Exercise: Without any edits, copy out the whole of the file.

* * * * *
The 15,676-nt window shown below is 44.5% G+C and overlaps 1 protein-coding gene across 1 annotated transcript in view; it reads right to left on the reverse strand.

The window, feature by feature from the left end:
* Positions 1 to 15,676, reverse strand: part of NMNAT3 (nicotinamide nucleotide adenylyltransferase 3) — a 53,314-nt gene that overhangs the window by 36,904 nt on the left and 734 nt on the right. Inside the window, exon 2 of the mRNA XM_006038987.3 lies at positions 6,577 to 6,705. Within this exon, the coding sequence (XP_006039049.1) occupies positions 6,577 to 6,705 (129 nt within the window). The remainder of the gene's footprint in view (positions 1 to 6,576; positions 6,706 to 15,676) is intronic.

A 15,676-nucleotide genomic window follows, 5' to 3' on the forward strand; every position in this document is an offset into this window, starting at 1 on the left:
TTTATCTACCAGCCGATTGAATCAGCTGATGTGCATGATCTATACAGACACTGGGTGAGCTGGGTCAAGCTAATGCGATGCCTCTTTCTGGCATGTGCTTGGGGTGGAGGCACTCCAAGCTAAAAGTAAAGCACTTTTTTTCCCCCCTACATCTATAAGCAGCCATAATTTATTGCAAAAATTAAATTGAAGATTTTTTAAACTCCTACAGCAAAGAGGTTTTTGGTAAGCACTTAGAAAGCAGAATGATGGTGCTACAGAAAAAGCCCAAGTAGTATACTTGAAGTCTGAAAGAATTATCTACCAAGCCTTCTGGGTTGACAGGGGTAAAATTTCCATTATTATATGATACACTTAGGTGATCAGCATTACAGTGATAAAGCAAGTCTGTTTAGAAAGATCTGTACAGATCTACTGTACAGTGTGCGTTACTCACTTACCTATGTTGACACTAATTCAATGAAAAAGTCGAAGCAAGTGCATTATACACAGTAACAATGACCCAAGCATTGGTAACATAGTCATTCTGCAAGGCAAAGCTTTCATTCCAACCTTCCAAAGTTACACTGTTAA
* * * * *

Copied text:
The 15,676-nt window shown below is 44.5% G+C and overlaps 1 protein-coding gene across 1 annotated transcript in view; it reads right to left on the reverse strand.

The window, feature by feature from the left end:
* Positions 1 to 15,676, reverse strand: part of NMNAT3 (nicotinamide nucleotide adenylyltransferase 3) — a 53,314-nt gene that overhangs the window by 36,904 nt on the left and 734 nt on the right. Inside the window, exon 2 of the mRNA XM_006038987.3 lies at positions 6,577 to 6,705. Within this exon, the coding sequence (XP_006039049.1) occupies positions 6,577 to 6,705 (129 nt within the window). The remainder of the gene's footprint in view (positions 1 to 6,576; positions 6,706 to 15,676) is intronic.

A 15,676-nucleotide genomic window follows, 5' to 3' on the forward strand; every position in this document is an offset into this window, starting at 1 on the left:
TTTATCTACCAGCCGATTGAATCAGCTGATGTGCATGATCTATACAGACACTGGGTGAGCTGGGTCAAGCTAATGCGATGCCTCTTTCTGGCATGTGCTTGGGGTGGAGGCACTCCAAGCTAAAAGTAAAGCACTTTTTTTCCCCCCTACATCTATAAGCAGCCATAATTTATTGCAAAAATTAAATTGAAGATTTTTTAAACTCCTACAGCAAAGAGGTTTTTGGTAAGCACTTAGAAAGCAGAATGATGGTGCTACAGAAAAAGCCCAAGTAGTATACTTGAAGTCTGAAAGAATTATCTACCAAGCCTTCTGGGTTGACAGGGGTAAAATTTCCATTATTATATGATACACTTAGGTGATCAGCATTACAGTGATAAAGCAAGTCTGTTTAGAAAGATCTGTACAGATCTACTGTACAGTGTGCGTTACTCACTTACCTATGTTGACACTAATTCAATGAAAAAGTCGAAGCAAGTGCATTATACACAGTAACAATGACCCAAGCATTGGTAACATAGTCATTCTGCAAGGCAAAGCTTTCATTCCAACCTTCCAAAGTTACACTGTTAA